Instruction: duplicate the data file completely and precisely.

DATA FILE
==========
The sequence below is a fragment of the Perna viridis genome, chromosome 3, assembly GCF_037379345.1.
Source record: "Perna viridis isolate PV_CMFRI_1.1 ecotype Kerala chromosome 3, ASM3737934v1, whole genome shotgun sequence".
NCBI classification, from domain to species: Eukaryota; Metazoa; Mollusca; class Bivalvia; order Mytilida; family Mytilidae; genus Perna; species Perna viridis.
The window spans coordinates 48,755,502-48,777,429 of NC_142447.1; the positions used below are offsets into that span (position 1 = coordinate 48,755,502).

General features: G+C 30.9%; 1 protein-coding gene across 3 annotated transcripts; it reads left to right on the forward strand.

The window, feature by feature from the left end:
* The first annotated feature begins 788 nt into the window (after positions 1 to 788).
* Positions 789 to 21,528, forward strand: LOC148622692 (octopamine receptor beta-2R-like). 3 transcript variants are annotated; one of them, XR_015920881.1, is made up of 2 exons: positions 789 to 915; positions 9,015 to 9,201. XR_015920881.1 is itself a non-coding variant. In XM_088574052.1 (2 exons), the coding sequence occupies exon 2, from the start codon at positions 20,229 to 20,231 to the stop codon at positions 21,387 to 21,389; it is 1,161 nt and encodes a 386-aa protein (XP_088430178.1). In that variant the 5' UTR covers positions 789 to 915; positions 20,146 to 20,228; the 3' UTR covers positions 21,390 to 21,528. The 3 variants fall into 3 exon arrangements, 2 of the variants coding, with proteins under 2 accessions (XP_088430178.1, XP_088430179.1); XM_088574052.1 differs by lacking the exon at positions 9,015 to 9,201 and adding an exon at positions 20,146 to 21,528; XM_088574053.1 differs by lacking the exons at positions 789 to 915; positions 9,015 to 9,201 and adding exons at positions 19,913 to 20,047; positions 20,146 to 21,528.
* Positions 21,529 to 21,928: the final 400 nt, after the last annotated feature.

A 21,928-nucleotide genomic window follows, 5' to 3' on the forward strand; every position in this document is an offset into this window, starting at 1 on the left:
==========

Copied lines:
The sequence below is a fragment of the Perna viridis genome, chromosome 3, assembly GCF_037379345.1.
Source record: "Perna viridis isolate PV_CMFRI_1.1 ecotype Kerala chromosome 3, ASM3737934v1, whole genome shotgun sequence".
NCBI classification, from domain to species: Eukaryota; Metazoa; Mollusca; class Bivalvia; order Mytilida; family Mytilidae; genus Perna; species Perna viridis.
The window spans coordinates 48,755,502-48,777,429 of NC_142447.1; the positions used below are offsets into that span (position 1 = coordinate 48,755,502).

General features: G+C 30.9%; 1 protein-coding gene across 3 annotated transcripts; it reads left to right on the forward strand.

The window, feature by feature from the left end:
* The first annotated feature begins 788 nt into the window (after positions 1 to 788).
* Positions 789 to 21,528, forward strand: LOC148622692 (octopamine receptor beta-2R-like). 3 transcript variants are annotated; one of them, XR_015920881.1, is made up of 2 exons: positions 789 to 915; positions 9,015 to 9,201. XR_015920881.1 is itself a non-coding variant. In XM_088574052.1 (2 exons), the coding sequence occupies exon 2, from the start codon at positions 20,229 to 20,231 to the stop codon at positions 21,387 to 21,389; it is 1,161 nt and encodes a 386-aa protein (XP_088430178.1). In that variant the 5' UTR covers positions 789 to 915; positions 20,146 to 20,228; the 3' UTR covers positions 21,390 to 21,528. The 3 variants fall into 3 exon arrangements, 2 of the variants coding, with proteins under 2 accessions (XP_088430178.1, XP_088430179.1); XM_088574052.1 differs by lacking the exon at positions 9,015 to 9,201 and adding an exon at positions 20,146 to 21,528; XM_088574053.1 differs by lacking the exons at positions 789 to 915; positions 9,015 to 9,201 and adding exons at positions 19,913 to 20,047; positions 20,146 to 21,528.
* Positions 21,529 to 21,928: the final 400 nt, after the last annotated feature.

A 21,928-nucleotide genomic window follows, 5' to 3' on the forward strand; every position in this document is an offset into this window, starting at 1 on the left: